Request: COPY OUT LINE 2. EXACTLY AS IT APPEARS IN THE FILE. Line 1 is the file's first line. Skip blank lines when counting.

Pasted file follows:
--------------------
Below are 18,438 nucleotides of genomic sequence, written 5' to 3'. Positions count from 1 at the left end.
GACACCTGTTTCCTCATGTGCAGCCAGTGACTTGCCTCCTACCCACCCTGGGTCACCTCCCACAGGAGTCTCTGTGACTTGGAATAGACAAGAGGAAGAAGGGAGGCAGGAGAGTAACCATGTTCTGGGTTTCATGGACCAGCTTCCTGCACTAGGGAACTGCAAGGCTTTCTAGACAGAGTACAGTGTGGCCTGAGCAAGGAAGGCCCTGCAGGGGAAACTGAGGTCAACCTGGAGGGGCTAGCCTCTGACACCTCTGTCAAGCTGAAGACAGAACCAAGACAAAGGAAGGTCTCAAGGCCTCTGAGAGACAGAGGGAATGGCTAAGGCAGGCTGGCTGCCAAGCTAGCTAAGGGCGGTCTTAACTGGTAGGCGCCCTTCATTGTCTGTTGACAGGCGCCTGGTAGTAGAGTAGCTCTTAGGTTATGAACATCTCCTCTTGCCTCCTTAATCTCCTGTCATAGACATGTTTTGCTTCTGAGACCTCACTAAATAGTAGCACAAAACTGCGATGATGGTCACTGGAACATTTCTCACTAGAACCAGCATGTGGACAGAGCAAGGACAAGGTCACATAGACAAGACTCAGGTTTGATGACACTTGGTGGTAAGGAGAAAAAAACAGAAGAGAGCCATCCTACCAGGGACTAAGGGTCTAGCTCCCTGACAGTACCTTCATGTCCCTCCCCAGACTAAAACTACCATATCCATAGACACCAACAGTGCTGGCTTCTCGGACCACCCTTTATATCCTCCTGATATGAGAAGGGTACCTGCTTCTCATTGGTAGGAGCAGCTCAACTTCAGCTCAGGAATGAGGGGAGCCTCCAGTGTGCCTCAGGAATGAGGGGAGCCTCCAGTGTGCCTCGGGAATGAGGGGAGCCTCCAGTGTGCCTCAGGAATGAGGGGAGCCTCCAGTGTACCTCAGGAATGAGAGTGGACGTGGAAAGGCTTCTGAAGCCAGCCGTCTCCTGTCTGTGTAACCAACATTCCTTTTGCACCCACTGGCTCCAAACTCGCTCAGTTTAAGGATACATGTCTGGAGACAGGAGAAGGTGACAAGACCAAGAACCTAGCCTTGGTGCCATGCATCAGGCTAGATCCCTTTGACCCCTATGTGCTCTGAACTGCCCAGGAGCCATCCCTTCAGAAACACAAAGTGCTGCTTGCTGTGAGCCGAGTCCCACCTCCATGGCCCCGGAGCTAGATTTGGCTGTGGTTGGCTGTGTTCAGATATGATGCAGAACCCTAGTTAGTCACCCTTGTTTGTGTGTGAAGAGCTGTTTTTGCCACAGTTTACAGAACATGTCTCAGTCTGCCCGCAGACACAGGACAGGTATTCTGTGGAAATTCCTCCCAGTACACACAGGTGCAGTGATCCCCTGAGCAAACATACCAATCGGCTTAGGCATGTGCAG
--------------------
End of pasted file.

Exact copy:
GACACCTGTTTCCTCATGTGCAGCCAGTGACTTGCCTCCTACCCACCCTGGGTCACCTCCCACAGGAGTCTCTGTGACTTGGAATAGACAAGAGGAAGAAGGGAGGCAGGAGAGTAACCATGTTCTGGGTTTCATGGACCAGCTTCCTGCACTAGGGAACTGCAAGGCTTTCTAGACAGAGTACAGTGTGGCCTGAGCAAGGAAGGCCCTGCAGGGGAAACTGAGGTCAACCTGGAGGGGCTAGCCTCTGACACCTCTGTCAAGCTGAAGACAGAACCAAGACAAAGGAAGGTCTCAAGGCCTCTGAGAGACAGAGGGAATGGCTAAGGCAGGCTGGCTGCCAAGCTAGCTAAGGGCGGTCTTAACTGGTAGGCGCCCTTCATTGTCTGTTGACAGGCGCCTGGTAGTAGAGTAGCTCTTAGGTTATGAACATCTCCTCTTGCCTCCTTAATCTCCTGTCATAGACATGTTTTGCTTCTGAGACCTCACTAAATAGTAGCACAAAACTGCGATGATGGTCACTGGAACATTTCTCACTAGAACCAGCATGTGGACAGAGCAAGGACAAGGTCACATAGACAAGACTCAGGTTTGATGACACTTGGTGGTAAGGAGAAAAAAACAGAAGAGAGCCATCCTACCAGGGACTAAGGGTCTAGCTCCCTGACAGTACCTTCATGTCCCTCCCCAGACTAAAACTACCATATCCATAGACACCAACAGTGCTGGCTTCTCGGACCACCCTTTATATCCTCCTGATATGAGAAGGGTACCTGCTTCTCATTGGTAGGAGCAGCTCAACTTCAGCTCAGGAATGAGGGGAGCCTCCAGTGTGCCTCAGGAATGAGGGGAGCCTCCAGTGTGCCTCGGGAATGAGGGGAGCCTCCAGTGTGCCTCAGGAATGAGGGGAGCCTCCAGTGTACCTCAGGAATGAGAGTGGACGTGGAAAGGCTTCTGAAGCCAGCCGTCTCCTGTCTGTGTAACCAACATTCCTTTTGCACCCACTGGCTCCAAACTCGCTCAGTTTAAGGATACATGTCTGGAGACAGGAGAAGGTGACAAGACCAAGAACCTAGCCTTGGTGCCATGCATCAGGCTAGATCCCTTTGACCCCTATGTGCTCTGAACTGCCCAGGAGCCATCCCTTCAGAAACACAAAGTGCTGCTTGCTGTGAGCCGAGTCCCACCTCCATGGCCCCGGAGCTAGATTTGGCTGTGGTTGGCTGTGTTCAGATATGATGCAGAACCCTAGTTAGTCACCCTTGTTTGTGTGTGAAGAGCTGTTTTTGCCACAGTTTACAGAACATGTCTCAGTCTGCCCGCAGACACAGGACAGGTATTCTGTGGAAATTCCTCCCAGTACACACAGGTGCAGTGATCCCCTGAGCAAACATACCAATCGGCTTAGGCATGTGCAG